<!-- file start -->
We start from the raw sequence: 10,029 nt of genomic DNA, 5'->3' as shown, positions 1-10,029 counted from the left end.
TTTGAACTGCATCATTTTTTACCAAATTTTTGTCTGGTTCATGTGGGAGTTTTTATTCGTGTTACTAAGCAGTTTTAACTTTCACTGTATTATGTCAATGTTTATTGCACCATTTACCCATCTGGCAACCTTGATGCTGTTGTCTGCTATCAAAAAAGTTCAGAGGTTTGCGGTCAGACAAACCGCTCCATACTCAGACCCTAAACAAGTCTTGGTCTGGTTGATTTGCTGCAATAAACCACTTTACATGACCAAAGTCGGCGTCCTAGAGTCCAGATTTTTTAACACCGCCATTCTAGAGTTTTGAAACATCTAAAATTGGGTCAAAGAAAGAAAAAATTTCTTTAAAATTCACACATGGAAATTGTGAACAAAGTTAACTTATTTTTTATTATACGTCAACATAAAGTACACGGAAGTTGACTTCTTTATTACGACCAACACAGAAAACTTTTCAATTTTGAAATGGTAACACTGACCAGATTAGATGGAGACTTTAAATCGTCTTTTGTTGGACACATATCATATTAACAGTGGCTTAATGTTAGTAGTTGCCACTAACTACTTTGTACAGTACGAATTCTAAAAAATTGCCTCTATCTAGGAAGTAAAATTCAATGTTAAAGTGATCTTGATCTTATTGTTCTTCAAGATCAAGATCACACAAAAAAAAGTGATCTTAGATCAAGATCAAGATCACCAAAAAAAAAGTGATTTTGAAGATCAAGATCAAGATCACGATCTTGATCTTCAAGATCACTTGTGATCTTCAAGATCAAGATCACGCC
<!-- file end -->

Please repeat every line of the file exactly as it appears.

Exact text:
We start from the raw sequence: 10,029 nt of genomic DNA, 5'->3' as shown, positions 1-10,029 counted from the left end.
TTTGAACTGCATCATTTTTTACCAAATTTTTGTCTGGTTCATGTGGGAGTTTTTATTCGTGTTACTAAGCAGTTTTAACTTTCACTGTATTATGTCAATGTTTATTGCACCATTTACCCATCTGGCAACCTTGATGCTGTTGTCTGCTATCAAAAAAGTTCAGAGGTTTGCGGTCAGACAAACCGCTCCATACTCAGACCCTAAACAAGTCTTGGTCTGGTTGATTTGCTGCAATAAACCACTTTACATGACCAAAGTCGGCGTCCTAGAGTCCAGATTTTTTAACACCGCCATTCTAGAGTTTTGAAACATCTAAAATTGGGTCAAAGAAAGAAAAAATTTCTTTAAAATTCACACATGGAAATTGTGAACAAAGTTAACTTATTTTTTATTATACGTCAACATAAAGTACACGGAAGTTGACTTCTTTATTACGACCAACACAGAAAACTTTTCAATTTTGAAATGGTAACACTGACCAGATTAGATGGAGACTTTAAATCGTCTTTTGTTGGACACATATCATATTAACAGTGGCTTAATGTTAGTAGTTGCCACTAACTACTTTGTACAGTACGAATTCTAAAAAATTGCCTCTATCTAGGAAGTAAAATTCAATGTTAAAGTGATCTTGATCTTATTGTTCTTCAAGATCAAGATCACACAAAAAAAAGTGATCTTAGATCAAGATCAAGATCACCAAAAAAAAAGTGATTTTGAAGATCAAGATCAAGATCACGATCTTGATCTTCAAGATCACTTGTGATCTTCAAGATCAAGATCACGCC